Lesson 4: Confidence Intervals

Lesson 4: Confidence Intervals

Objectives

Upon completion of this lesson, you will be able to:

  • Construct and interpret sampling distributions using StatKey
  • Explain the general form of a confidence interval
  • Interpret a confidence interval
  • Explain the process of bootstrapping
  • Construct bootstrap confidence intervals using the standard error method
  • Construct bootstrap confidence intervals using the percentile method in StatKey
  • Construct bootstrap confidence intervals using Minitab Express
  • Describe how sample size impacts a confidence interval

This lesson corresponds to Chapter 3 in the Lock5 textbook. In Lessons 2 and Lesson 3 you learned about descriptive statistics. Lesson 4 begins our coverage of inferential statistics which use data from a sample to make an inference about a population. Confidence intervals use data collected from a sample to estimate a population parameter.

Confidence Interval
A range computed using sample statistics to estimate an unknown population parameter with a stated level of confidence

In this lesson we will be working with the following statistics and parameters:

  Population Parameter Sample Statistic
Mean \(\mu\) \(\overline x\)
Difference in two means \(\mu_1 - \mu_2\) \(\overline x_1 - \overline x_2\)
Proportion \(p\) \(\widehat p\)
Difference in two proportions \(p_1 - p_2\) \(\widehat p_1 - \widehat p_2\)
Correlation \(\rho\) \(r\)
Slope (simple linear regression) \(\beta\) \(b\)

Before we being, let's review population parameters and sample statistics. 

Population parameters are fixed values. We rarely know the parameter values because it is often difficult to obtain measures from the entire population.

Sample statistics are known values, but they are random variables because they vary from sample to sample.

Example: Campus Commuters

Traffic Jam

A survey is carried out at a university to estimate the proportion of undergraduate students who drive to campus to attend classes. One thousand students are randomly selected and asked whether they drive or not to campus to attend classes. The population is all of the undergraduates at that university. The sample is the group of 1000 undergraduate students surveyed. The parameter is the true proportion of all undergraduate students at that university who drive to campus to attend classes. The statistic is the proportion of the 1000 sampled undergraduates who drive to campus to attend classes.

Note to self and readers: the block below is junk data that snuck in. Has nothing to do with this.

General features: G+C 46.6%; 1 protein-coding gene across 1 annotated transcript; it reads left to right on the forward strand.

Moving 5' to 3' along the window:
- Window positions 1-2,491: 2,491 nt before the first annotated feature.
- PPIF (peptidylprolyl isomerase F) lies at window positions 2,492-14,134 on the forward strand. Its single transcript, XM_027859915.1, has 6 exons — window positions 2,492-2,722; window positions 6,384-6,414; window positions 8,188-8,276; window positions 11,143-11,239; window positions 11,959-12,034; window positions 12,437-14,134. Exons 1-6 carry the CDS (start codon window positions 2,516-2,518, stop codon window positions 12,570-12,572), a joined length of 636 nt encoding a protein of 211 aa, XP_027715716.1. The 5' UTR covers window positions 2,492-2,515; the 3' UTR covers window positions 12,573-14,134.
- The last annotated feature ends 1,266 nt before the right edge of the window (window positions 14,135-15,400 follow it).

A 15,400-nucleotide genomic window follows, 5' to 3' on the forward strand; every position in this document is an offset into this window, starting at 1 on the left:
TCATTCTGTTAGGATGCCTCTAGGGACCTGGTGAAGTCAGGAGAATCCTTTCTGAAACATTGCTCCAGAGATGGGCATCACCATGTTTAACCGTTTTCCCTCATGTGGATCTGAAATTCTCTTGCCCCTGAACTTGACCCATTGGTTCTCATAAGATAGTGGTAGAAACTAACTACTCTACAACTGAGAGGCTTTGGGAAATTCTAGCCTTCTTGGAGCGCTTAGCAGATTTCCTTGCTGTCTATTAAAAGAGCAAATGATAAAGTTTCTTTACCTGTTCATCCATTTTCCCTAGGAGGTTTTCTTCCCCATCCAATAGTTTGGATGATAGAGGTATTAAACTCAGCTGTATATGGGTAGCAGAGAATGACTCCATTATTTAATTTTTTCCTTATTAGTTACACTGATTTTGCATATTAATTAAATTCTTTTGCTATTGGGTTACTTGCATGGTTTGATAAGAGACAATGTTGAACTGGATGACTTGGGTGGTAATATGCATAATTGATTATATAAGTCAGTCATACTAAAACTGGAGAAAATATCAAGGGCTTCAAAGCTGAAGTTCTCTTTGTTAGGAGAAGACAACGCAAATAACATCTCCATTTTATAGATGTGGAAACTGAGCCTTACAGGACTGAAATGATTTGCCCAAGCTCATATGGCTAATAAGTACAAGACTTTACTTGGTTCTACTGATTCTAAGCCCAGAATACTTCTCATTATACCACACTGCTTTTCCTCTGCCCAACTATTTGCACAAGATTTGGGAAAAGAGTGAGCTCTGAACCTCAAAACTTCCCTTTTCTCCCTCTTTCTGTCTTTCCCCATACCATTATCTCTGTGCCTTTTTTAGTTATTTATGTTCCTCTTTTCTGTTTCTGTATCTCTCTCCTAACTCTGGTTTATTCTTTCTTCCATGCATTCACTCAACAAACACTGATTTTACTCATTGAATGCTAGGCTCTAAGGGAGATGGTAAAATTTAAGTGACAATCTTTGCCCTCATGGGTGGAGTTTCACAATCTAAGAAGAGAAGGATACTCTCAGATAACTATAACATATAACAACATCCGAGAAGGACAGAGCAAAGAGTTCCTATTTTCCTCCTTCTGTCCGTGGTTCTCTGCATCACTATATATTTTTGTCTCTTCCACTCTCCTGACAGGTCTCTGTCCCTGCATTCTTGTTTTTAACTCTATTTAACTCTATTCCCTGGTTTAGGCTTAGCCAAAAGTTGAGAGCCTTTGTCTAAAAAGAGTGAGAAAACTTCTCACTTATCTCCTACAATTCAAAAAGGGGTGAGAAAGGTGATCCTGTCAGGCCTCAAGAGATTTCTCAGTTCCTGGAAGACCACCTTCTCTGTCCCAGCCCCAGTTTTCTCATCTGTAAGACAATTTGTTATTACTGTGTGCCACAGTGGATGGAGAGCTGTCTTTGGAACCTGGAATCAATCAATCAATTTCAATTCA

Example: Annual Income in California

A study is conducted to estimate the true mean annual income of all adult residents of California. The study randomly selects 2000 adult residents of California. The population consists of all adult residents of California. The sample is the 2000 residents in the study. The parameter is the true mean annual income of all adult residents of California. The statistic is the mean of the 2000 residents in this sample.

Ultimately, we measure sample statistics and use them to draw conclusions about unknown population parameters. This is statistical inference.


4.1 - Sampling Distributions

4.1 - Sampling Distributions

Sample statistics are random variables because they vary from sample to sample. As a result, sample statistics have a distribution called the sampling distribution. The video below demonstrates the construction of a sampling distribution for a known population proportion using StatKey (http://www.lock5stat.com/StatKey/index.html). StatKey is a free online application that we will be using throughout the course.

An important aspect of a sampling distribution is the standard error (SE). The standard error is the standard deviation of a sampling distribution.  For a single categorical variable this may be referred to as the standard error of the proportion. For a single quantitative variable this may be referred to as the standard error of the mean. If a sampling distribution is constructed using data from a population, the mean of the sampling distribution will be approximately equal to the population parameter.

Sampling Distribution
Distribution of sample statistics with a mean approximately equal to the mean in the original distribution and a standard deviation known as the standard error